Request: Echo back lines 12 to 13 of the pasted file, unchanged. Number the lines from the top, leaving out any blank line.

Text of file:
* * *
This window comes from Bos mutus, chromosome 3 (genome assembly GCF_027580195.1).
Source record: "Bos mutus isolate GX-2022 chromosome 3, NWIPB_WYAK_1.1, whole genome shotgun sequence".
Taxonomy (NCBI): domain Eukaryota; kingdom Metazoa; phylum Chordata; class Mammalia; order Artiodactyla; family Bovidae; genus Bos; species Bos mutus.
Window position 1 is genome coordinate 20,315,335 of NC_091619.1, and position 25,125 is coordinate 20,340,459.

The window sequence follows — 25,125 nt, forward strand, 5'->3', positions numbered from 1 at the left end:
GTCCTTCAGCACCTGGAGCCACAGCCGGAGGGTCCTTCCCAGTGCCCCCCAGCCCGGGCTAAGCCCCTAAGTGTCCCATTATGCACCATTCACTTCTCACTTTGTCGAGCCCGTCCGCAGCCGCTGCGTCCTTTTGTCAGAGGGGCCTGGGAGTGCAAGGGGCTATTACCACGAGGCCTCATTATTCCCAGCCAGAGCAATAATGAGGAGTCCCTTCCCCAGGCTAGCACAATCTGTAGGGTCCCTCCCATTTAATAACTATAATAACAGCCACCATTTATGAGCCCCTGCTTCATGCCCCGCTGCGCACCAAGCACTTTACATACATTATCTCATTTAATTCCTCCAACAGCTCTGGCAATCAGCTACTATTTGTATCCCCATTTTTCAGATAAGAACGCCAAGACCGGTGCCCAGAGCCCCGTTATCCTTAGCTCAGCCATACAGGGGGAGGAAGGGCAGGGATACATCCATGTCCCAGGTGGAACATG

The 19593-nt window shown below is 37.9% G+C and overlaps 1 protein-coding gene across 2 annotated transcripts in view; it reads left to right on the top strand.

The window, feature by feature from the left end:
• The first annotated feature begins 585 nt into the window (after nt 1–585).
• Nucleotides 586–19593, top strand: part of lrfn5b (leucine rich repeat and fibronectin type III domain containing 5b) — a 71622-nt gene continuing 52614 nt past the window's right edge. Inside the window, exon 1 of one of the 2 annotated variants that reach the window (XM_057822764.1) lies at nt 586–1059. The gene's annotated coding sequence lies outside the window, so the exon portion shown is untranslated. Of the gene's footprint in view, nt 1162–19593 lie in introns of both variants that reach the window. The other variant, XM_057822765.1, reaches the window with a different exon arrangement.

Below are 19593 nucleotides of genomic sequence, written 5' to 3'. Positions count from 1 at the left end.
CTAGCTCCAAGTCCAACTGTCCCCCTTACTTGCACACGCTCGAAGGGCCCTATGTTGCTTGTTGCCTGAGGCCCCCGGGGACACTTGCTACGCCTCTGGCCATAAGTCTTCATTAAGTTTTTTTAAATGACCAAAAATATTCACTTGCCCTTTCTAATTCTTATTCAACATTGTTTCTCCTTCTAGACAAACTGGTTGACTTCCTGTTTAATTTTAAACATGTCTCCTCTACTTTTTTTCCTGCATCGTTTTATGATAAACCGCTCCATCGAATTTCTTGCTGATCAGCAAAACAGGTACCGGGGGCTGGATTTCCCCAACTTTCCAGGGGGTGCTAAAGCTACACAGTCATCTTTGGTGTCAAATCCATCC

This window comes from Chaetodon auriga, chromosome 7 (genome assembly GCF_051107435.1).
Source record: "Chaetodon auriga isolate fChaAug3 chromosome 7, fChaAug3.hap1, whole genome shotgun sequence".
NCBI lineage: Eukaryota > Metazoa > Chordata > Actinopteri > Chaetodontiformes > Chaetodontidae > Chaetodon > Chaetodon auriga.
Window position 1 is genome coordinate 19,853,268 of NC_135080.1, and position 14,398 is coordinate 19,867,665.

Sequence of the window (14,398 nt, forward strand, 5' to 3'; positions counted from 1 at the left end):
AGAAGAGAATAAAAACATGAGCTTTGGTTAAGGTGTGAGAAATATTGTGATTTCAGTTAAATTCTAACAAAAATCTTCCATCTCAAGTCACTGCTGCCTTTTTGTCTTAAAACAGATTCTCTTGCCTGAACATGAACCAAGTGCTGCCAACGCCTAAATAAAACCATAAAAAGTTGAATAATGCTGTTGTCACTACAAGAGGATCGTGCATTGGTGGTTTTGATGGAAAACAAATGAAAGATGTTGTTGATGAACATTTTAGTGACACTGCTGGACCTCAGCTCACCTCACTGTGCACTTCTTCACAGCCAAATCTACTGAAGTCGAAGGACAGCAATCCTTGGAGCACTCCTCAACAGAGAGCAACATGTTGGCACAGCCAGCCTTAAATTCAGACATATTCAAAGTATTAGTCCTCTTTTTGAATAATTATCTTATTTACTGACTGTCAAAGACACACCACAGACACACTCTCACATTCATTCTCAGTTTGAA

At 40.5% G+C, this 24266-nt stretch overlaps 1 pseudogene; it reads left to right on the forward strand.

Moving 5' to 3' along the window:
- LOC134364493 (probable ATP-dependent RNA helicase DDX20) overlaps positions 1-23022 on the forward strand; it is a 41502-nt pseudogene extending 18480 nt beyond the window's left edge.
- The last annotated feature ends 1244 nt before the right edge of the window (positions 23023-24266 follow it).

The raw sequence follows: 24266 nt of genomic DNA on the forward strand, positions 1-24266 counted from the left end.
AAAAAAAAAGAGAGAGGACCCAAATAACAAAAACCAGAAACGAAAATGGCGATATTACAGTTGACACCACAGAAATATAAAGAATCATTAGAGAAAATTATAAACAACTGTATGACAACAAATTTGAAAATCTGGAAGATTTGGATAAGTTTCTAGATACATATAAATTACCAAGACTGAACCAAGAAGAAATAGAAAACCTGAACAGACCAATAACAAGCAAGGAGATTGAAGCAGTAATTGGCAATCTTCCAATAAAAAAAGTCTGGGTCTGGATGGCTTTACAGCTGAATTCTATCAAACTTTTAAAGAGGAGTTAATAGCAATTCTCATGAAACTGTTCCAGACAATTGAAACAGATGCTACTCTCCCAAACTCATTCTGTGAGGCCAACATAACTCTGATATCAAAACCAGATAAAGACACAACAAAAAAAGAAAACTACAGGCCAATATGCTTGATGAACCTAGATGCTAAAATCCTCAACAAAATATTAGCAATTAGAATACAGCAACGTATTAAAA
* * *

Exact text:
CTAGCTCCAAGTCCAACTGTCCCCCTTACTTGCACACGCTCGAAGGGCCCTATGTTGCTTGTTGCCTGAGGCCCCCGGGGACACTTGCTACGCCTCTGGCCATAAGTCTTCATTAAGTTTTTTTAAATGACCAAAAATATTCACTTGCCCTTTCTAATTCTTATTCAACATTGTTTCTCCTTCTAGACAAACTGGTTGACTTCCTGTTTAATTTTAAACATGTCTCCTCTACTTTTTTTCCTGCATCGTTTTATGATAAACCGCTCCATCGAATTTCTTGCTGATCAGCAAAACAGGTACCGGGGGCTGGATTTCCCCAACTTTCCAGGGGGTGCTAAAGCTACACAGTCATCTTTGGTGTCAAATCCATCC

This window comes from Chaetodon auriga, chromosome 7 (genome assembly GCF_051107435.1).